Voluntarily walking away from a productive career presents early retirees with a number of weighty considerations. One of the first: health insurance. Individuals who retire prior to age 65, when Medicare eligibility begins, need to find alternate options to cover medical, hospitalization and prescription drug costs . And that is no small issue.
Health insurance premiums can chew up a considerable chunk of post-retirement income. Consequently, retirees under the age of 65 must examine all reasonable outlets for coverage, balancing cost with benefits, provider networks and plan design.
1. Group Retiree Coverage
With respect to health insurance, the optimal situation that a retiree can encounter is continuation of coverage offered by the employer with whom the individual was last employed. While rare, many private employers and government entities offer health insurance options to early retirees. Essentially, the retired individual remains grouped with the actively employed population. Common practice includes an offer of coverage to individual retirees for a fixed time period or until the former employee becomes Medicare-eligible.
The cost of insurance stands out as the primary advantage. Many public and private sector employers heavily subsidize premium payments or premium equivalent rates to attract and retain key employees. As part of a negotiated or collectively bargained retirement package, pre-65 retiree coverage typically continues the same contribution levels to which the employee was accustomed. Thus, group retiree health insurance may contractually remain close to affordable pre-retirement levels or, in some instances, present no cost at all.
A married, pre-65 retiree is frequently afforded the option to remain on a working spouse’s employer-sponsored health plan. While spousal coverage is not federally mandated, most private companies retain spousal options with reasonably priced contribution levels. An early retiree who is added as a dependent on an employed spouse’s policy may enjoy the same inexpensive cost-share provisions extended during that individual’s wage-earning years.
2. Federal Exchanges
In 2010, the Affordable Care Act (ACA) created the health insurance marketplace. This provides health insurance options that deliver a threshold of minimum value and affordability levels tied to income. In return, the federal government mandates that all U.S. citizens carry health insurance. The 2018 enrollment period for the healthcare exchanges is shorter than last year, running only from Nov. 1, 2017, through Dec. 15, 2017. However, retirement and the subsequent loss of coverage represent a "qualifying life event" that triggers a special enrollment period. A retiree can sign up for coverage through designated enrollees or the government’s website 60 days prior to – or 60 days after – the effective date of retirement.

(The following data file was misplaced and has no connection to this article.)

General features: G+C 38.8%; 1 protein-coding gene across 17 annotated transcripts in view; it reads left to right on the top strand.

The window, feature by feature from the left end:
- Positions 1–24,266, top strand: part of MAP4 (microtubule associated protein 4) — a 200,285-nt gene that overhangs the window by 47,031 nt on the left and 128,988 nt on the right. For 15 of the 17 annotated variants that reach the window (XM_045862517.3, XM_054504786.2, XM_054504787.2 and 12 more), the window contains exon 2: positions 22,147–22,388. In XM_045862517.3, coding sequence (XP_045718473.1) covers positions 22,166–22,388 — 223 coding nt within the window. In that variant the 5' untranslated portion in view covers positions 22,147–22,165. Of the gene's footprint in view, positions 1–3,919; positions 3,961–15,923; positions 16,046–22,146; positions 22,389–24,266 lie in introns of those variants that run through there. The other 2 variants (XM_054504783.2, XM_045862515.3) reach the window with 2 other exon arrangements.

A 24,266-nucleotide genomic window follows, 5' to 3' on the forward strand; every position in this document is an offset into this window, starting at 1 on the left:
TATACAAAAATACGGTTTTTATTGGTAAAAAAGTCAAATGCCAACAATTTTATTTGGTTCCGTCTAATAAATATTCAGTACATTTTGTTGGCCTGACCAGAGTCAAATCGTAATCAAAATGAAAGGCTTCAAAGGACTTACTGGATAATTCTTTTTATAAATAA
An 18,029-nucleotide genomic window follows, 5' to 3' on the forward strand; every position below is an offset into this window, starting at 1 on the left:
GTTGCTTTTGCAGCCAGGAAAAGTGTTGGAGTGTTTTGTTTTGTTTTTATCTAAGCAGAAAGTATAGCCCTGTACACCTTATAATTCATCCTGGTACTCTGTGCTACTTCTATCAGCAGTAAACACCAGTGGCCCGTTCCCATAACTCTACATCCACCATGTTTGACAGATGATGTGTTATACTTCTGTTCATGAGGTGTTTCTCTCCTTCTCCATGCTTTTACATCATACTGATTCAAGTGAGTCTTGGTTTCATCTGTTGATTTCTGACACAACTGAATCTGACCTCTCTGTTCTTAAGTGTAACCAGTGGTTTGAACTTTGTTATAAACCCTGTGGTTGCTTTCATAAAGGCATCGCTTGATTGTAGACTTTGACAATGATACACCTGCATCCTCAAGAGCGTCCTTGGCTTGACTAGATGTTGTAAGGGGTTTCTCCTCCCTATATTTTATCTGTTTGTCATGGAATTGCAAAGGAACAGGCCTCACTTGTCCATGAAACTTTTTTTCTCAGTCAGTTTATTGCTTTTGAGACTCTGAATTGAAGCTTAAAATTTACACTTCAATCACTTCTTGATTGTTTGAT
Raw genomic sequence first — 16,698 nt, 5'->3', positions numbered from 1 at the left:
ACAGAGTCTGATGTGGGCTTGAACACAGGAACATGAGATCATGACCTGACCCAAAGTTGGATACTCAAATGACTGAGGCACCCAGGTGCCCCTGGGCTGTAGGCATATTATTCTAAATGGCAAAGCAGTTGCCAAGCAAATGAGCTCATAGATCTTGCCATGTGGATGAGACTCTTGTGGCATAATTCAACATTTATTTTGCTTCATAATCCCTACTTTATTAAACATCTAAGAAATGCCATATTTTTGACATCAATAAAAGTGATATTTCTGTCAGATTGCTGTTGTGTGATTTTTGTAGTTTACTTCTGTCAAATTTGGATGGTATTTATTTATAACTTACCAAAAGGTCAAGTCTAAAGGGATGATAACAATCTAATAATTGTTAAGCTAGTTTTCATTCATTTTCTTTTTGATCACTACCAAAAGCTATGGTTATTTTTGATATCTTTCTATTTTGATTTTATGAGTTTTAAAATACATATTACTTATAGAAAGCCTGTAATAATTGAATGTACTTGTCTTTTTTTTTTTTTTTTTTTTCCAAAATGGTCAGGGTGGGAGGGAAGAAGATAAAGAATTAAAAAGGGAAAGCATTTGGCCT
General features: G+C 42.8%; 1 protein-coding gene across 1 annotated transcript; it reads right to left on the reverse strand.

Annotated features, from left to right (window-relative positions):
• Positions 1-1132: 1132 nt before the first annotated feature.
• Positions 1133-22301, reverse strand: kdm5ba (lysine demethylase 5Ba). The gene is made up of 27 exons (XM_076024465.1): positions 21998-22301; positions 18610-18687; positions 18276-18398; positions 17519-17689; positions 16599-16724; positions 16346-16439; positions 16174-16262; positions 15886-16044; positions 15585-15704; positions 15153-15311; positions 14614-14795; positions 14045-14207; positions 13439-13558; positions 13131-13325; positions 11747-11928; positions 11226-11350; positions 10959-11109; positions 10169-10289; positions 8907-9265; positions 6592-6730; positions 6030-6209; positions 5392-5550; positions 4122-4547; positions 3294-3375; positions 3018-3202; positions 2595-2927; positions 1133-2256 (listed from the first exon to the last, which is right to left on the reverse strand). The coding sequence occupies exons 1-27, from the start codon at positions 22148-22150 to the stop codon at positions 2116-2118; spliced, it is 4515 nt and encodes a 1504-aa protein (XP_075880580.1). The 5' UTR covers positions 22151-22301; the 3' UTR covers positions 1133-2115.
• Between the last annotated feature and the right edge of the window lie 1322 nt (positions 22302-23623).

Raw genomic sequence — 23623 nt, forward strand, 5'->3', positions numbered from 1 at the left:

Despite recent premium increases, exchange options are still a more affordable means of coverage than obtaining an individually rated policy that was previously subject to pre-existing conditions and limited lifetime maximums. A 55-year-old non-tobacco-using male earning $50,000 per year in retirement and living in Philadelphia, Pa., might expect to pay about $444 per month for the lowest-cost “Bronze” policy through Independence Blue Cross. Member cost share includes a $6,850 deductible and a $50 primary care physician’s (PCP) office visit co-pay. An income of $50,000 precludes the retiree from receiving federal tax subsidies afforded to lower-income individuals.
“Now that we have Obamacare and it looks like it’s not going away, everyone has access to buy health insurance with no health questions asked. The exchanges have plans, and also have tax credits to help pay for a plan. For example: You retire at age 59, roll over your pensions and 401(k)s and do not take any distributions from any taxable accounts so that your taxable income is below $17,000 per year (as a single person). If your state accepted the Medicaid expansion, you qualify for free health insurance!” says Chris Cooper, CFP®, ChFC, EA, MSFS, Chris Cooper & Company, San Diego, Calif. “After that, if your income is less than $27,000, you qualify for premium assistance under the ACA in the form of tax credits to reduce your premium outlays, and reduced co-pays and deductibles that are close to zero! And if you can keep your income under $47,000, you still have tax credits, just not as much, to help pay for premiums. Just do this tax plan until you are 65 and eligible for Medicare!”
Generally, the least preferable health insurance option for a retiree is a benefit offering resulting from the Consolidated Omnibus Reconciliation Act (COBRA). COBRA mandates that employers offer coverage identical to the benefit plans in which a terminated employee was enrolled prior to separation of service. While coverage remains the same, employers rarely subsidize COBRA premiums, which can equal the full premium paid by the employer to the insurance carrier. Self-funded employers are allowed to charge an actuarially established premium equivalent rate, plus a 2% administrative fee. Along with being prohibitively expensive, COBRA provisions only last 18 months in most cases. The short-term solution necessitates that an early retiree more than a year and a half from age 65 seek other coverage once COBRA benefits are exhausted.
The Bottom Line
If some kind of group retiree health insurance option is not available to you should you leave the workforce before age 65, signing up for insurance through the ACA exchanges is probably your best bet for low-cost coverage. “The Affordable Care Act should be the first option for healthcare when retiring,” says David S. Hunter, CFP®, Horizons Wealth Management, Inc., Asheville, N.C. “The reduced income from not working will provide the best chance to get subsidies.”